"She'll for sure be racing tomorrow," Thomas Vonn said Tuesday in a telephone interview with The Associated Press.
He said his wife planned to stay off the slopes completely Tuesday to rest her injured leg, which was "throbbing" a day after she was the fastest woman in the first part of Monday's split training session.
"It was definitely sore today, much more sore than it had been in a couple days," Thomas Vonn said. "The full-length downhill run yesterday definitely took its toll on her shin."
That's why Lindsey Vonn probably wouldn't have taken part in the downhill training run that was scheduled for Tuesday but was called off because of an overnight snowstorm.
Still, there was good news. Even though she was bothered by the shin, Monday's practice proved that "she knows her leg will hold up at those speeds, and that she can be fast even if it's painful," said Thomas Vonn, who serves as her coach.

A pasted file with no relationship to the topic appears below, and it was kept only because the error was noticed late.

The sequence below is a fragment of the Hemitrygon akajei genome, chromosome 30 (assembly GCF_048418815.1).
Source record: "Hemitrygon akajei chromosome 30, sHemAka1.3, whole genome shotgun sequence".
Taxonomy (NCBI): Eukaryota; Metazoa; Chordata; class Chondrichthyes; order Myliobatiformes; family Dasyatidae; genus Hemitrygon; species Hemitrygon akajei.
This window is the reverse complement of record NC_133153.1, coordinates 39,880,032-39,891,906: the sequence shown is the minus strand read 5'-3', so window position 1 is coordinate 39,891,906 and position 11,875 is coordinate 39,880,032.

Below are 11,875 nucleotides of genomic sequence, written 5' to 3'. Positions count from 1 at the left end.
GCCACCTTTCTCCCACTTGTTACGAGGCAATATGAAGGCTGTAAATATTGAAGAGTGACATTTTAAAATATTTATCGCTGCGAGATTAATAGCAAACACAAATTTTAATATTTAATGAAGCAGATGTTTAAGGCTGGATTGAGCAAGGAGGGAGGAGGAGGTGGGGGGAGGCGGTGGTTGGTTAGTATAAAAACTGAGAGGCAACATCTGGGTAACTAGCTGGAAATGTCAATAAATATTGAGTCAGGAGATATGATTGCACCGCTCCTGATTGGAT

Lindsey Vonn was hurt Feb. 2, when she tumbled and slammed the top of her right boot against her leg during pre-Olympic practice in Austria. She stayed off skis for more than a week - for a few days, it was tough even to walk - and then sat out along with everyone else while wet and warm weather canceled nearly every training session at the Winter Games.
She still plans to ski all five Alpine races, and is considered a contender for perhaps three or four medals, including the favorite for gold in the downhill, her best event. She has won five of six World Cup downhills this season.
"She certainly feels that she has a chance to win the downhill," Thomas Vonn said. "She feels like, although it's going to be extremely painful in the run that she can still fight through it and put down some of her best skiing."
In Monday's training, Lindsey Vonn finished the more demanding portion of the day's two runs in 1 minute, 30.75 seconds - 0.39 seconds faster than the next-fastest skier, U.S. teammate Julia Mancuso.